[Show abstract][Hide abstract] ABSTRACT: Platinum phenanthroline complexes have been found to inhibit Aβ aggregation and reduce Aβ caused neurotoxicity. Our previous results revealed the synergistic roles of phenanthroline ligand and Pt(ii) coordination in the inhibition of Aβ aggregation. In this work, the reactions of PtCl2(phen) with metal bound Aβ complexes were investigated. HPLC results show that the copper coordination decreases the reaction rate of PtCl2(phen) with Aβ1-16 and influences the distribution of products on HPLC profiles. EPR results reveal that Cu(2+) remains coordinated to the Aβ peptide upon the binding of [Pt(phen)](2+), however, the Cu(2+) coordination sites are changed. The formation of bimetallic coordination complex [Pt(phen)+Aβ1-16+Cu(II)] was confirmed by ESI-MS. Tandem MS analysis shows that, similar to the reaction of apo-Aβ peptide, the His6/His14 chelation is also the preferred binding mode for [Pt(phen)](2+) in the presence of copper ions. EPR spectra suggest that the binding of [Pt(phen)](2+) alters the copper coordination from mode I to mode II in Aβ. Tandem MS analysis indicates that His13 and N-terminal amine could be involved in the Cu(2+) coordination in the bimetallic adduct. Similar results were observed in the reaction of Zn(2+) bound Aβ peptide, although the different zinc binding residues were detected in the bimetallic complex. These results indicate that the binding of platinum complex disturbs the most favorable coordination sphere of Cu(2+)/Zn(2+) and turns these metal ions to the secondary coordination site on Aβ. The release of Cu(2+)/Zn(2+) occurs at low pH. This result suggests that the binding of [Pt(phen)](2+) scaffold could interfere with the binding of Zn(2+) and Cu(2+) to Aβ, thus reducing the metal-induced Aβ aggregation and toxicity.
[Show abstract][Hide abstract] ABSTRACT: Human copper transporter 1 (hCTR1) facilitates the cellular uptake of cisplatin, and the extracellular N-terminal domain has been proven to coordinate to platinum drugs. It has been reported that the intracellular C-terminal motif is crucial for the function of hCTR1 in cisplatin influx. In this work, we conduct reactions of the intracellular motif with platinum drugs. The octapeptide from the C-terminal domain of hCTR1 is used, and the reactions are investigated using ultraviolet, high-performance liquid chromatography, electrospray ionization mass spectrometry, and nuclear magnetic resonance spectroscopy. Results show that the C8 peptide is highly reactive to cisplatin and oxaliplatin, and the -HCH sequence is the most favorable binding site of platinum agents. Cisplatin first binds to the cysteine residues in the reaction with the C8 peptide. The ammine ligand, even trans to a thiol ligand, can remain coordinated in platination adducts for a >12 h reaction. Intramolecular platinum migration was observed in the C8 peptide, and the ammine ligands remain coordinated to platinum during this process. This result indicates that hCTR1 can transfer cisplatin in the active form through a trans chelation process. These findings provide insight into the mechanism of the C-terminus of hCTR1 in the transfer of platinum drugs from the trimeric pore of hCTR1 to the cytoplasm.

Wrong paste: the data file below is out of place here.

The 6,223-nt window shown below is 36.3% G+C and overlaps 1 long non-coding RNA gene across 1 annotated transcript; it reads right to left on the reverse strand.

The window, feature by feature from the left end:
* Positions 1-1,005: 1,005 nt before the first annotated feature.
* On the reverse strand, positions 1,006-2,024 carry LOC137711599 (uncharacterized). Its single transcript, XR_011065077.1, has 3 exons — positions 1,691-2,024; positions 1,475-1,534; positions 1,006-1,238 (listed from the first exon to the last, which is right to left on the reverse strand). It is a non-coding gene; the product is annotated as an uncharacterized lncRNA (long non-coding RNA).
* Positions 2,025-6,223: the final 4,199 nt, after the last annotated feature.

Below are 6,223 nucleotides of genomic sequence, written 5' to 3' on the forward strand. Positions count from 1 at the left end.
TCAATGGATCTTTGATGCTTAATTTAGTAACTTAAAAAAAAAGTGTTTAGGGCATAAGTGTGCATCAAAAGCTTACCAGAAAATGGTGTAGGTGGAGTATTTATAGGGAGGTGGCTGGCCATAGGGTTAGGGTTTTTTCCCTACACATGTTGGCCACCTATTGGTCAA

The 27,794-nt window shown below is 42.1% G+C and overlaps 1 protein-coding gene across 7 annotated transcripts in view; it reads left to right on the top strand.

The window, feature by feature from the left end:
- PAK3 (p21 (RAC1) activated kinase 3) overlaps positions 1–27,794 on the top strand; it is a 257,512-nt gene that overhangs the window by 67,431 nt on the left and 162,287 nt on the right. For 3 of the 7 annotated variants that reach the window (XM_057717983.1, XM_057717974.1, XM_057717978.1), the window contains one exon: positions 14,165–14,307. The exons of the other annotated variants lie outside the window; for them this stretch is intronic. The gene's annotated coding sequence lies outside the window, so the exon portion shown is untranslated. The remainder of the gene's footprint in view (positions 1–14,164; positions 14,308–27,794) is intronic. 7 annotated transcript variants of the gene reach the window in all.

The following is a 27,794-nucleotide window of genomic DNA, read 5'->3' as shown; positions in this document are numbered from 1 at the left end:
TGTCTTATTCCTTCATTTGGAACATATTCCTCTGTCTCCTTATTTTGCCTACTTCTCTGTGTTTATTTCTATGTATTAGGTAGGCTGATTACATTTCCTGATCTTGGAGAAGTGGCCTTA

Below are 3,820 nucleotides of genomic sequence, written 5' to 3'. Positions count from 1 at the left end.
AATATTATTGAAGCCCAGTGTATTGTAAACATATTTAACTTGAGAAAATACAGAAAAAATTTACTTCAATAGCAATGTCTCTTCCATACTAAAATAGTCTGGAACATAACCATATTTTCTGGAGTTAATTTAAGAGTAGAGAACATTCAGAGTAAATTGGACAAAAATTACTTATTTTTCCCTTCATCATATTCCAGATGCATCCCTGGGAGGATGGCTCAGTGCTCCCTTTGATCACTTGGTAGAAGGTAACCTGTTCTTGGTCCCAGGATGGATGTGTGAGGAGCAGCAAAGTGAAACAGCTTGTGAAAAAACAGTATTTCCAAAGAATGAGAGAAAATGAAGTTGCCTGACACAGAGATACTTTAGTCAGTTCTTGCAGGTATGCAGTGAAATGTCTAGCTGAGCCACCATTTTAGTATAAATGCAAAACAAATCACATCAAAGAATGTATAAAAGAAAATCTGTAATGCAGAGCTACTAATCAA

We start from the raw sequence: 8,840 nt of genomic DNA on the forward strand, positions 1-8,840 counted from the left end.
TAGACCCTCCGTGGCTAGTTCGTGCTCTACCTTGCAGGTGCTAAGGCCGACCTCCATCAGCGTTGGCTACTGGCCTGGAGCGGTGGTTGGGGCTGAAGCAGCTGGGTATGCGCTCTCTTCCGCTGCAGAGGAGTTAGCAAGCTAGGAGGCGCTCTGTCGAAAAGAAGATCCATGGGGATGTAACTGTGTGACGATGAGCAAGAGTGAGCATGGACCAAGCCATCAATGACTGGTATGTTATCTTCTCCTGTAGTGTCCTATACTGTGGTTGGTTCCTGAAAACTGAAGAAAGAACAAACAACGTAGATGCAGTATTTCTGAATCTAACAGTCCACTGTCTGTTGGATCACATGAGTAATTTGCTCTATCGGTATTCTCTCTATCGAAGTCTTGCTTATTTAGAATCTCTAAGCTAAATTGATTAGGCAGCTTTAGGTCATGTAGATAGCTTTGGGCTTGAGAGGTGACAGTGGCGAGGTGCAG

Full-text · Article · May 2013 · Inorganic Chemistry
[Show abstract][Hide abstract] ABSTRACT: A novel ratiometric fluorescent peptidyl chemosensor (Dansyl-Cys-Pro-Gly-Cys-Trp-NH(2), D-P5) for metal ions detection has been synthesized via Fmoc solid-phase peptide synthesis. The chemosensor exhibited a high selectivity for Cd(2+) over other metal ions including competitive transition and Group I and II metal ions in neutral pH. The fluorescence emission intensity of D-P5 was significantly enhanced in the presence of Cd(2+) by fluorescent resonance energy transfer (FRET) and chelation enhanced fluorescence (CHEF) effects. The binding stoichiometry, detection limit, binding affinity, reversibility and pH sensitivity of the sensor for Cd(2+) were investigated.